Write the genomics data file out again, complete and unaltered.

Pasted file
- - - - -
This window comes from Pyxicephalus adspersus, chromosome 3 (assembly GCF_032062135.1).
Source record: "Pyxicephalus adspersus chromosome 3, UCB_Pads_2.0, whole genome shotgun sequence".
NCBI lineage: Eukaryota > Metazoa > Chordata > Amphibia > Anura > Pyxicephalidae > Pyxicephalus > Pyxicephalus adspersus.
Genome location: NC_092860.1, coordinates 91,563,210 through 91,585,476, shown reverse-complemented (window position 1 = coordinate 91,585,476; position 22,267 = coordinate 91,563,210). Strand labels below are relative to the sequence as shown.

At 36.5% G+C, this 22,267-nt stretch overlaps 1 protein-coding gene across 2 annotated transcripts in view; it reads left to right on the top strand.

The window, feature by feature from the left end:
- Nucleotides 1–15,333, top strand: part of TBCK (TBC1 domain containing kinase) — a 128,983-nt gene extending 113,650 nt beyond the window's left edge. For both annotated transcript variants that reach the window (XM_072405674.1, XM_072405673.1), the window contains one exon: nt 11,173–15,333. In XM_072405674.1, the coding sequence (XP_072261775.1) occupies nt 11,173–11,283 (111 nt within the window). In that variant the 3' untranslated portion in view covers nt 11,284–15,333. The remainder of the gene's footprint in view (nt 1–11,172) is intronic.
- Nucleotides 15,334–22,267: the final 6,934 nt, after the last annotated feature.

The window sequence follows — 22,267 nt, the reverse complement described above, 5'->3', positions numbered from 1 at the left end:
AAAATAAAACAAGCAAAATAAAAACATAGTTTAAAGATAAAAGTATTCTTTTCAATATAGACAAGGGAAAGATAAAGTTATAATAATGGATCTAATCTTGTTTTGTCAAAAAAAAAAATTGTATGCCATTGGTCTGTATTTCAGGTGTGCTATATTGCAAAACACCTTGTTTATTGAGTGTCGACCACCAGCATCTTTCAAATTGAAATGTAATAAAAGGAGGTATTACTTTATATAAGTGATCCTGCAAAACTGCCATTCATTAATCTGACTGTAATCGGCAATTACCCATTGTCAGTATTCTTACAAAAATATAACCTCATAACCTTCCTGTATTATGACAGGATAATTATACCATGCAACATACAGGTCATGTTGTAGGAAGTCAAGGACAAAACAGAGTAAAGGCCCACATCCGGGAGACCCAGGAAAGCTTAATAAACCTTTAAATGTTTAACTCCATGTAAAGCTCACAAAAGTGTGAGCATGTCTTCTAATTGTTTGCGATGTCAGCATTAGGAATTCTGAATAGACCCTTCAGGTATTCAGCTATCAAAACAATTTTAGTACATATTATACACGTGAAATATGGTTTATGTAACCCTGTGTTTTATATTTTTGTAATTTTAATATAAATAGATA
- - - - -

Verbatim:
This window comes from Pyxicephalus adspersus, chromosome 3 (assembly GCF_032062135.1).
Source record: "Pyxicephalus adspersus chromosome 3, UCB_Pads_2.0, whole genome shotgun sequence".
NCBI lineage: Eukaryota > Metazoa > Chordata > Amphibia > Anura > Pyxicephalidae > Pyxicephalus > Pyxicephalus adspersus.
Genome location: NC_092860.1, coordinates 91,563,210 through 91,585,476, shown reverse-complemented (window position 1 = coordinate 91,585,476; position 22,267 = coordinate 91,563,210). Strand labels below are relative to the sequence as shown.

At 36.5% G+C, this 22,267-nt stretch overlaps 1 protein-coding gene across 2 annotated transcripts in view; it reads left to right on the top strand.

The window, feature by feature from the left end:
- Nucleotides 1–15,333, top strand: part of TBCK (TBC1 domain containing kinase) — a 128,983-nt gene extending 113,650 nt beyond the window's left edge. For both annotated transcript variants that reach the window (XM_072405674.1, XM_072405673.1), the window contains one exon: nt 11,173–15,333. In XM_072405674.1, the coding sequence (XP_072261775.1) occupies nt 11,173–11,283 (111 nt within the window). In that variant the 3' untranslated portion in view covers nt 11,284–15,333. The remainder of the gene's footprint in view (nt 1–11,172) is intronic.
- Nucleotides 15,334–22,267: the final 6,934 nt, after the last annotated feature.

The window sequence follows — 22,267 nt, the reverse complement described above, 5'->3', positions numbered from 1 at the left end:
AAAATAAAACAAGCAAAATAAAAACATAGTTTAAAGATAAAAGTATTCTTTTCAATATAGACAAGGGAAAGATAAAGTTATAATAATGGATCTAATCTTGTTTTGTCAAAAAAAAAAATTGTATGCCATTGGTCTGTATTTCAGGTGTGCTATATTGCAAAACACCTTGTTTATTGAGTGTCGACCACCAGCATCTTTCAAATTGAAATGTAATAAAAGGAGGTATTACTTTATATAAGTGATCCTGCAAAACTGCCATTCATTAATCTGACTGTAATCGGCAATTACCCATTGTCAGTATTCTTACAAAAATATAACCTCATAACCTTCCTGTATTATGACAGGATAATTATACCATGCAACATACAGGTCATGTTGTAGGAAGTCAAGGACAAAACAGAGTAAAGGCCCACATCCGGGAGACCCAGGAAAGCTTAATAAACCTTTAAATGTTTAACTCCATGTAAAGCTCACAAAAGTGTGAGCATGTCTTCTAATTGTTTGCGATGTCAGCATTAGGAATTCTGAATAGACCCTTCAGGTATTCAGCTATCAAAACAATTTTAGTACATATTATACACGTGAAATATGGTTTATGTAACCCTGTGTTTTATATTTTTGTAATTTTAATATAAATAGATA